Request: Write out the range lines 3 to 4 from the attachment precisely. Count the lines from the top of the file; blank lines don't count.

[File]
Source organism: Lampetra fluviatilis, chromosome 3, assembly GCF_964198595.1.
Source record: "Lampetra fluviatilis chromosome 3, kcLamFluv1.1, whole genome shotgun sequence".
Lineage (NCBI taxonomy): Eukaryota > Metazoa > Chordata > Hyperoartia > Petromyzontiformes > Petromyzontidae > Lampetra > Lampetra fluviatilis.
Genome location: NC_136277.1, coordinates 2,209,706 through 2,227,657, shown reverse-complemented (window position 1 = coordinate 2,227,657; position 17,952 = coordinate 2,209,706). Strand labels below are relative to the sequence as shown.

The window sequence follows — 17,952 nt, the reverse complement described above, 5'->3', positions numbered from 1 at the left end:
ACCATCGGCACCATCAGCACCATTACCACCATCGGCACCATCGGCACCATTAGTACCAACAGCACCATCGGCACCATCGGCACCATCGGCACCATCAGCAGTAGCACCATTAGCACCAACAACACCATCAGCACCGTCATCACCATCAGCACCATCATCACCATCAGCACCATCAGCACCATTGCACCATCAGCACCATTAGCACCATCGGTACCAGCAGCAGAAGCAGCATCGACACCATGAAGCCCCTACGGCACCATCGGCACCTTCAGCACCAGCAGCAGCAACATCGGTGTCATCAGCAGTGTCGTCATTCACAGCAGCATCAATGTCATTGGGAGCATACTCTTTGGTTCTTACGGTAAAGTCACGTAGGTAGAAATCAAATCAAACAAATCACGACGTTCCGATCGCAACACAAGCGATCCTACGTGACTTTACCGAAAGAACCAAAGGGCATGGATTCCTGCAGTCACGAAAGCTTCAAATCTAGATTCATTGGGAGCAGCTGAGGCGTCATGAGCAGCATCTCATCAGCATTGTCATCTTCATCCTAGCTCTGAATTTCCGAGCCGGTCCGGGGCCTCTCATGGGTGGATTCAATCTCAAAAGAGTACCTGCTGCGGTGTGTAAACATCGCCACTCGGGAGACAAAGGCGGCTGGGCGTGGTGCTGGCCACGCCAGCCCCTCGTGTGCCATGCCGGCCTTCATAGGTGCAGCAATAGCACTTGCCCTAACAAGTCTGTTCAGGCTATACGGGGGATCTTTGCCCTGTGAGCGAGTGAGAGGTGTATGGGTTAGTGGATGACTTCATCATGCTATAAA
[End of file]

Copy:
Lineage (NCBI taxonomy): Eukaryota > Metazoa > Chordata > Hyperoartia > Petromyzontiformes > Petromyzontidae > Lampetra > Lampetra fluviatilis.
Genome location: NC_136277.1, coordinates 2,209,706 through 2,227,657, shown reverse-complemented (window position 1 = coordinate 2,227,657; position 17,952 = coordinate 2,209,706). Strand labels below are relative to the sequence as shown.